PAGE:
An interesting bit of Consumer Rights Directive news this.
Google Play has amended their T&Cs to note the physical addresses of app developers, not their own address as the middleman. After all, that’s good CRD compliance.
This has caused a lot of upset around independent app developers who are gobsmacked to find their home addresses publicly displayed in the Google Play store. Bedroom developers selling apps for profit are throwing tantrums at being reminded that, bedroom or not, they are businesses, and have to act like them. One commenter even said that developers are entitled to privacy! (The implication, of course, being that developers who can figure out advanced programming can’t be expected to learn how to secure a registered business address.) I can’t help but wonder how many of the objecting developers also have ideological stances against business stuff like DPA registration and filing tax returns.
You can read the comments on this post to see some of them, but this one really hits it on the head:
What I find “creepy” is the fact that for some reason “indie” devs seem to believe that “indie” means, “Selling stuff without all the hassle of…selling stuff.”
Sorry – if you want to sell me something, I reserve a right to check out your business before I make a purchasing decision. I deserve to know who and where these products are coming from. If this is beyond what you are willing to supply, then you have the option to *not* offer a product for sale. (Donation links can be posted in the descriptions if I am not mistaken)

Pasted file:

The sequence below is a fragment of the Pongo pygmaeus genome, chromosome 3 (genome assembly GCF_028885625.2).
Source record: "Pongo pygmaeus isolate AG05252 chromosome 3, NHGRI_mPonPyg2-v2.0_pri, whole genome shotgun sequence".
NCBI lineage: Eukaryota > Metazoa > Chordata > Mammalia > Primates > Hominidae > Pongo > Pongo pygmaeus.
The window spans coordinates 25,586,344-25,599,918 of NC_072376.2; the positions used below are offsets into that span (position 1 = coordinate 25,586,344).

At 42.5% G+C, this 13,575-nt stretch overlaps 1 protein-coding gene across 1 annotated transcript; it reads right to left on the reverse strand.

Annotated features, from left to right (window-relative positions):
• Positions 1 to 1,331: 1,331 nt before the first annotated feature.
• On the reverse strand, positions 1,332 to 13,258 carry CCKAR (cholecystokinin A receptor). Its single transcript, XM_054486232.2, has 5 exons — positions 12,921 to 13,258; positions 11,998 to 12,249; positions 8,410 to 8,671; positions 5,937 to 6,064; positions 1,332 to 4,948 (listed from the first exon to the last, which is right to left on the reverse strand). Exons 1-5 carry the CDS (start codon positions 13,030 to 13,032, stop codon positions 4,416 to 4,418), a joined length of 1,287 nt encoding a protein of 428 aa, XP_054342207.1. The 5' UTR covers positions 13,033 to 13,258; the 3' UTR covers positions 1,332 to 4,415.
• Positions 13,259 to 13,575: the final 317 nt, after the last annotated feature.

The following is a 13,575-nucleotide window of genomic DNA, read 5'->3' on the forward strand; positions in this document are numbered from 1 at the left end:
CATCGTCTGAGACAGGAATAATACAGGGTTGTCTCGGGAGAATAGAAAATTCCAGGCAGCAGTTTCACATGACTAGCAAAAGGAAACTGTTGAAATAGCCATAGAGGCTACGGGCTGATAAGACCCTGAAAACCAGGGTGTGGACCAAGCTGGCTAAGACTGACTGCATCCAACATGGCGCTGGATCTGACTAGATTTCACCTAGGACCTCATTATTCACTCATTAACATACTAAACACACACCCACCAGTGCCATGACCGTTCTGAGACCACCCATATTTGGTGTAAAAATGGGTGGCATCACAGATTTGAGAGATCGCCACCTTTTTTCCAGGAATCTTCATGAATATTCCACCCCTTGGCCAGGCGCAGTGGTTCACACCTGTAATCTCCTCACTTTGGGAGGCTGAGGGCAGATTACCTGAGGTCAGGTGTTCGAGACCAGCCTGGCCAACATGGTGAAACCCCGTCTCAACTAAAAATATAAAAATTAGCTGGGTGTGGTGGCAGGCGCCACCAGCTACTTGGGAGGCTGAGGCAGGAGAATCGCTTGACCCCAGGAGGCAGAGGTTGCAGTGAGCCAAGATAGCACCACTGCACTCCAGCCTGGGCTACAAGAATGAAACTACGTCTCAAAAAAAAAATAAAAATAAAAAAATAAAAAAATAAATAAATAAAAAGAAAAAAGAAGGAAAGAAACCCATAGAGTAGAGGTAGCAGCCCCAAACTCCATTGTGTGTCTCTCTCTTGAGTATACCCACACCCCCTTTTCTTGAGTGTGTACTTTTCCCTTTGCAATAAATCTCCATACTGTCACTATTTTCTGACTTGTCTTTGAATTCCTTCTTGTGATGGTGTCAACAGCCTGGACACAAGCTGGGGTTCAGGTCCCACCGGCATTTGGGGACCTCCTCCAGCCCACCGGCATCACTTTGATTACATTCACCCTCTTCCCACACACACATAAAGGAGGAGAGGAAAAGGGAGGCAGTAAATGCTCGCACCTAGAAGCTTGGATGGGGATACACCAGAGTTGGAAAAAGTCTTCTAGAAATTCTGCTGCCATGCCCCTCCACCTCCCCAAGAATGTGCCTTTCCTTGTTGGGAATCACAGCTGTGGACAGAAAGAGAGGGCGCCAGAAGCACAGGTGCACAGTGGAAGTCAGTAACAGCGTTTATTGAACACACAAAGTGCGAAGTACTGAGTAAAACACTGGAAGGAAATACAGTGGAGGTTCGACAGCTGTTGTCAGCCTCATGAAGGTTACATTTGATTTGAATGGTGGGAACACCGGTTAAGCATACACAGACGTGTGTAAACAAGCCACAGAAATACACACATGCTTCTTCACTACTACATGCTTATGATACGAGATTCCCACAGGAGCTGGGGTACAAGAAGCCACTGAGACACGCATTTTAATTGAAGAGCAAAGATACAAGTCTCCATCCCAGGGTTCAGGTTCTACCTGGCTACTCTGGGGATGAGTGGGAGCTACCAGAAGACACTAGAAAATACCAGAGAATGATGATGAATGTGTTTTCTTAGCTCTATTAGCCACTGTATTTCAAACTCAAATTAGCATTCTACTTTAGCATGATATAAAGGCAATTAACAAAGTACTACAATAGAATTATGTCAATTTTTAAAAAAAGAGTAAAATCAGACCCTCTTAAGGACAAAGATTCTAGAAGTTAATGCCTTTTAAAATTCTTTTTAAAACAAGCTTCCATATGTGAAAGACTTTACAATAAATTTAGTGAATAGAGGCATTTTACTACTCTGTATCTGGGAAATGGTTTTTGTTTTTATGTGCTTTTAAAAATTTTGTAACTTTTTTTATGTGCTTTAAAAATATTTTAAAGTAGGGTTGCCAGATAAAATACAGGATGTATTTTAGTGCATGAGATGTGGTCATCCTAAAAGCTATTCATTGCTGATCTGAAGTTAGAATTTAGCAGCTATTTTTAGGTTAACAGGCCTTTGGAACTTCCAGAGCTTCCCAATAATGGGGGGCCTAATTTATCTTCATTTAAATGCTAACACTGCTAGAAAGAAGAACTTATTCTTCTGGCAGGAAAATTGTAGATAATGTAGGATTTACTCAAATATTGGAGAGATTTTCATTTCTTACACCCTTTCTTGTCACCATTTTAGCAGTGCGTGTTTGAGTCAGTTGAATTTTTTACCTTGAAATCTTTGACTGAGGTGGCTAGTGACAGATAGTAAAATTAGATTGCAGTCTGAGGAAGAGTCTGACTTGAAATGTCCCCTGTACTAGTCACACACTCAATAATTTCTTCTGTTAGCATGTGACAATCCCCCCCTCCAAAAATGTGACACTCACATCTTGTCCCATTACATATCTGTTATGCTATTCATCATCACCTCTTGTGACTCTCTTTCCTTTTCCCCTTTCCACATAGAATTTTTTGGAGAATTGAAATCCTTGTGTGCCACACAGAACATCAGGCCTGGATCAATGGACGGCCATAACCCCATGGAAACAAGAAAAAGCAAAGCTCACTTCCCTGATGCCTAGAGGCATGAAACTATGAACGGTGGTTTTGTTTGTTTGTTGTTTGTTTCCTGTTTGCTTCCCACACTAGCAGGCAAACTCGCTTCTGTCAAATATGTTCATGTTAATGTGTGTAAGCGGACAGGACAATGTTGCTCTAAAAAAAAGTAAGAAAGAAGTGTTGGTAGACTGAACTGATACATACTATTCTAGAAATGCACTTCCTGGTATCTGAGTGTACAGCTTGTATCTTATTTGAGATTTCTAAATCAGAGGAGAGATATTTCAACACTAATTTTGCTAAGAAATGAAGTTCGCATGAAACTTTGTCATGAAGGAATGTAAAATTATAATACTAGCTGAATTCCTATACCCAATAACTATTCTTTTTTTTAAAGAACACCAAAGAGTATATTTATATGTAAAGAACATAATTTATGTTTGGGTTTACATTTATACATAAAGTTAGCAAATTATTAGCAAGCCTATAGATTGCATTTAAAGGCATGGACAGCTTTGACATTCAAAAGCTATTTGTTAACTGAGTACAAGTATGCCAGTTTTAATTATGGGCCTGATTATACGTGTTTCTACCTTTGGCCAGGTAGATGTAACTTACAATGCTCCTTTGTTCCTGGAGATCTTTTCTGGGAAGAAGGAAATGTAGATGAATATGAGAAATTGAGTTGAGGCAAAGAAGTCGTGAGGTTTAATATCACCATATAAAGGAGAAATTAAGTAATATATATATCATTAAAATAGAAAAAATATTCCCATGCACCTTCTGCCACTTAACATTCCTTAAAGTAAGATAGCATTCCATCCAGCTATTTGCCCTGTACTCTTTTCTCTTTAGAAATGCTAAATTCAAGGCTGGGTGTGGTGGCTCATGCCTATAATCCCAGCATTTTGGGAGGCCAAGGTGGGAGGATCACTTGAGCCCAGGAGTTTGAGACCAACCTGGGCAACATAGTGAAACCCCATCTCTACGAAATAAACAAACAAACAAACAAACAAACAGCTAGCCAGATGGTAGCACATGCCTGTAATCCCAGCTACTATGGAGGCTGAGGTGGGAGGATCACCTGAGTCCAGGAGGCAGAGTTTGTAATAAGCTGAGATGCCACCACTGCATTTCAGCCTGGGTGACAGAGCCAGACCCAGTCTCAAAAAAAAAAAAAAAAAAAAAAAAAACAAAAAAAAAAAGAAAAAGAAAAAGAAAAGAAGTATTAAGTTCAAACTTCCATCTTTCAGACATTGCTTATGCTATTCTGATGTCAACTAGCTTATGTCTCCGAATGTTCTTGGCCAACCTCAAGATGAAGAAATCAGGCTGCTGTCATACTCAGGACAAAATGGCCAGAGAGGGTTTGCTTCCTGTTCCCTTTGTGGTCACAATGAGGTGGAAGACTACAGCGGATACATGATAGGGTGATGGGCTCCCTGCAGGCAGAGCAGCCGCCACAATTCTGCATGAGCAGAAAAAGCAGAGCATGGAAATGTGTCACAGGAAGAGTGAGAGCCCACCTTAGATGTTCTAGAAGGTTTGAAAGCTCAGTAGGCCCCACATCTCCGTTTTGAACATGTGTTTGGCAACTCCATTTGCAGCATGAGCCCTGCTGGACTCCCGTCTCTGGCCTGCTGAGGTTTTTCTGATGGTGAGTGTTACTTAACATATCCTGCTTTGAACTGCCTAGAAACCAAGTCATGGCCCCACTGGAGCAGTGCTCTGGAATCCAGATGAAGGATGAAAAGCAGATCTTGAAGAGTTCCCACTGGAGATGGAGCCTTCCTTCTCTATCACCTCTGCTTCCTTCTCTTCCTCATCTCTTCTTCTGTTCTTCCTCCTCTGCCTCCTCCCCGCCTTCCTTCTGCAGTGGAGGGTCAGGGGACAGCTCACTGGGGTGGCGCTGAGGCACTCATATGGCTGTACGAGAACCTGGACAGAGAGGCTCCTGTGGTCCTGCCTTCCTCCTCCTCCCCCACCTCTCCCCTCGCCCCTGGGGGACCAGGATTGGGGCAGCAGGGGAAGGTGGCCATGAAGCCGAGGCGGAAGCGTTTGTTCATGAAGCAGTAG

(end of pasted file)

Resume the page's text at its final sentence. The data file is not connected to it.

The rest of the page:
This is true for virtually all retail establishments. Why do “indie” devs believe they are exempt?
There are further tantrums on that post from devs who think digital products should not be treated like physical ones. Ironically part of the Consumer Rights Directive was creating digital products in commercial law. Up until June, in many European countries, they did not exist in statute, and therefore people had no protection from dodgy apps – or their developers.
About the author
Heather Burns is a digital law specialist in Glasgow, Scotland. She researches, writes, publishes, consults, and speaks extensively on internet laws and policies which affect the crafts of web design and development. She has been designing and developing web sites since 1997 and has been a professional web site designer since 2007. She holds a postgraduate certification in internet law and policy from the University of Strathclyde. Learn about hiring Heather to write, speak, or consult.